By Dr. Jagmeet Madan
Diabetes is one of the top 10 causes of mortality today. It has now reached epidemic proportions in developing economies including India and a study projected that the estimated prevalence would reach 101 million in 2021. The classification of diabetes has evolved, where Type 1 and Type 2 are its main subtypes.Multiple factors often contribute to its pathophysiology and impair the insulin secretion- insulin action feedback loops. This results in abnormally high blood glucose levels, ultimately leading to a weakened metabolic state.
Poor lifestyle and dietary choices are the key modifiable risk factors for diabetes. In most cases, calorie restriction and regular exercise lead to better patient outcomes. Macronutrients are integral nutritional components of food. The effect of quality and quantity of macronutrients consumed on glycemic factors has been extensively studied, as discussed below.
A typical Indian meal is rich in highly processed food like refined carbohydrates which triggers surges in blood sugar and triglycerides levels. Additionally, the Indians are often genetically more predisposed to insulin resistance, making them prone to post-prandial hyperglycemia. The sudden blood sugar and triglycerides rise, activate a cascade of atherogenic disturbances such as inflammation, mediated by an increase in systemic oxidant stress, increasing the risk for CV events. Increasing the intake of minimally processed, high-fiber, plant-based foods are an effective dietary way to improve post-prandial blood glucose levels.
Chronic insulin resistance can be a direct or indirect consequence of inflammation.Much of this inflammation may be diet-induced, brought about by certain fatty acids. Fatty acids affect insulin response based on their biochemical classification. Saturated fatty acids and omega-6 fatty acids are notably recognized as pro-inflammatory molecules. Data from few studies have shown the association between higher trans-fat consumption and the risk of developing type 2 diabetes.
Another dietary factor aggravating low-grade inflammation is excess sugar.While Indians inherently have a sweet tooth, sugar consumption (particularly sugary beverages) has been steadily rising in India.In addition to chronic low-grade inflammation, sugar increases the glycemic load, stimulates hunger, and contributes to weight gain, all of which collectively elevate the risk of diabetes.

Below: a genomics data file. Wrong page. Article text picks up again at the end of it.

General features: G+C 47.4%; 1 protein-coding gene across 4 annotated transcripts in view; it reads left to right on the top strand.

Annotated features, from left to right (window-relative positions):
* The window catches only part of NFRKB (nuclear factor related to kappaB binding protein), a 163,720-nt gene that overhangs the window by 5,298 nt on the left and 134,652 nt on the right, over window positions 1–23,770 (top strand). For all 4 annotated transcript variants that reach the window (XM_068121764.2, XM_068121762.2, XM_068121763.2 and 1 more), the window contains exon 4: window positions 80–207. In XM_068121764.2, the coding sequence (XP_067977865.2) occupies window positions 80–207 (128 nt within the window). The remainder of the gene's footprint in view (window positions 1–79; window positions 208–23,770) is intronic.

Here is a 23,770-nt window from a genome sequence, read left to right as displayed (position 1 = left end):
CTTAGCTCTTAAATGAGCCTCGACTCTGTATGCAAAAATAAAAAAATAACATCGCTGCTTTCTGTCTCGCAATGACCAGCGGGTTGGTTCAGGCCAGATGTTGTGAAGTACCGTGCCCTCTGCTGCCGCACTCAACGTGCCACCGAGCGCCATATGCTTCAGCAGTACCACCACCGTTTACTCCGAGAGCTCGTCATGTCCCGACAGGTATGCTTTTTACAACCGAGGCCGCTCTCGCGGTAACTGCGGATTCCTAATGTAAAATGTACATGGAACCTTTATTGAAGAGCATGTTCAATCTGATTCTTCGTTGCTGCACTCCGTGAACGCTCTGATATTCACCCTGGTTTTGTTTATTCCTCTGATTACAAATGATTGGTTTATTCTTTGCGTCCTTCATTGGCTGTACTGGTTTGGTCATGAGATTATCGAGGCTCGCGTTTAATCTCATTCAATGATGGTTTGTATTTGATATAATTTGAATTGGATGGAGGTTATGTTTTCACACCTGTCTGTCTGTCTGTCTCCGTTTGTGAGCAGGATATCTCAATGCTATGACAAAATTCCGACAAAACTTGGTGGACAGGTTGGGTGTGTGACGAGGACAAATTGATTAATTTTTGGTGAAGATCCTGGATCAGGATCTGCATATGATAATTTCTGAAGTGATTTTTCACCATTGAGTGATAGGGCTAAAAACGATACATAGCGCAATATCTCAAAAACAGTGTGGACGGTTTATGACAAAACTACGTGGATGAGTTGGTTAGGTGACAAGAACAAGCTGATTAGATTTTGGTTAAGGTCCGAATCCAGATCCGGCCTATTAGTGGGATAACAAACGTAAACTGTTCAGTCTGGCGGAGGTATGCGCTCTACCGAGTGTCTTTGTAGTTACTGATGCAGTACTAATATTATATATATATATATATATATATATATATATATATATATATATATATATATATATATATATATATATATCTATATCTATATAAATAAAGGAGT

The link between excess body weight and Type 2 diabetes cannot be overstated. Weight gain is a result of a chronic imbalance between calorie intake and expenditure.This triggers low-grade inflammation in the long run via the accumulation of pro-inflammatory macrophages in the adipose tissue, eventually disturbing the glucose-insulin control. These events can lead to the onset of diabetes and a host of other metabolic disorders.
Calorie and sugar intake restriction has been widely recommended to address obesity and its comorbid conditions. Replacement of sugar with non-nutritive sweeteners (NNS) within the acceptable daily intake (ADI) which varies for adults as per their body weight, can be one such approach, which elicits a sweet taste without adding calories to the final product. Some evidence has shown that sugar when replaced with NNS may support weight loss when used alongside lifestyle modifications.
Thus, given the concerning rise in diabetes, adopting a health-conscious lifestyle becomes crucial. This entails embracing a well-balanced diet that incorporates good quantity of dietary fiber through seasonal, coloured vegetables (half the plate), good quality protein (one quarter of the plate), and whole grains (one quarter of the plate) interspersed with two handful of nuts, a colourful or citrus fruit coupled with consistent regular physical activity is the recipe for successful prevention and management of diabetes. Additionally, maintaining a lean and healthy body through resistance exercises is incredibly important.
(The author is a Principal, Director Research Consultancy and Collaboration Center, SVT College SNDTWU, Mumbai. Views expressed are personal and do not reflect the official position or policy of the FinancialExpress.com.)